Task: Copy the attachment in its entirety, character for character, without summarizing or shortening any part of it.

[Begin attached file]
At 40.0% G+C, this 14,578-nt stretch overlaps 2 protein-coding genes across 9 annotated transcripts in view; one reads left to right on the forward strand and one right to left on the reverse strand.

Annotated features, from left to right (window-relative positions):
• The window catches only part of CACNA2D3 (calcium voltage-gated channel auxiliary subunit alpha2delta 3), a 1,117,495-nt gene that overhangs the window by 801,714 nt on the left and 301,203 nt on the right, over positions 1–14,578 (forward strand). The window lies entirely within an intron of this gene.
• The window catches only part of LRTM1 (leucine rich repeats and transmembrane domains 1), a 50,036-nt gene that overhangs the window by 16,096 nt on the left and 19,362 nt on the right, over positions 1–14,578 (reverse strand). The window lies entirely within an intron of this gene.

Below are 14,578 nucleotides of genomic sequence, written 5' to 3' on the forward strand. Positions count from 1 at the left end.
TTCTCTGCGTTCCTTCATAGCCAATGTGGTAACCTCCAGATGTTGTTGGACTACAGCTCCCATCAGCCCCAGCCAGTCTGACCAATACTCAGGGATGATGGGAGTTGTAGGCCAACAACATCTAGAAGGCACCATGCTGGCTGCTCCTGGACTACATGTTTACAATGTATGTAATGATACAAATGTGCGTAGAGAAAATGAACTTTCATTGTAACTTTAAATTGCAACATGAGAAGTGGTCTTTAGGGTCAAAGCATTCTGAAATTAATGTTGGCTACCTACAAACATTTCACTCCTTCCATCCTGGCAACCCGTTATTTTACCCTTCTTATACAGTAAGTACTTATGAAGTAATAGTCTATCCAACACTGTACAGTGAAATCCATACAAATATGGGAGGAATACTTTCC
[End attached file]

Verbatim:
At 40.0% G+C, this 14,578-nt stretch overlaps 2 protein-coding genes across 9 annotated transcripts in view; one reads left to right on the forward strand and one right to left on the reverse strand.

Annotated features, from left to right (window-relative positions):
• The window catches only part of CACNA2D3 (calcium voltage-gated channel auxiliary subunit alpha2delta 3), a 1,117,495-nt gene that overhangs the window by 801,714 nt on the left and 301,203 nt on the right, over positions 1–14,578 (forward strand). The window lies entirely within an intron of this gene.
• The window catches only part of LRTM1 (leucine rich repeats and transmembrane domains 1), a 50,036-nt gene that overhangs the window by 16,096 nt on the left and 19,362 nt on the right, over positions 1–14,578 (reverse strand). The window lies entirely within an intron of this gene.

Below are 14,578 nucleotides of genomic sequence, written 5' to 3' on the forward strand. Positions count from 1 at the left end.
TTCTCTGCGTTCCTTCATAGCCAATGTGGTAACCTCCAGATGTTGTTGGACTACAGCTCCCATCAGCCCCAGCCAGTCTGACCAATACTCAGGGATGATGGGAGTTGTAGGCCAACAACATCTAGAAGGCACCATGCTGGCTGCTCCTGGACTACATGTTTACAATGTATGTAATGATACAAATGTGCGTAGAGAAAATGAACTTTCATTGTAACTTTAAATTGCAACATGAGAAGTGGTCTTTAGGGTCAAAGCATTCTGAAATTAATGTTGGCTACCTACAAACATTTCACTCCTTCCATCCTGGCAACCCGTTATTTTACCCTTCTTATACAGTAAGTACTTATGAAGTAATAGTCTATCCAACACTGTACAGTGAAATCCATACAAATATGGGAGGAATACTTTCC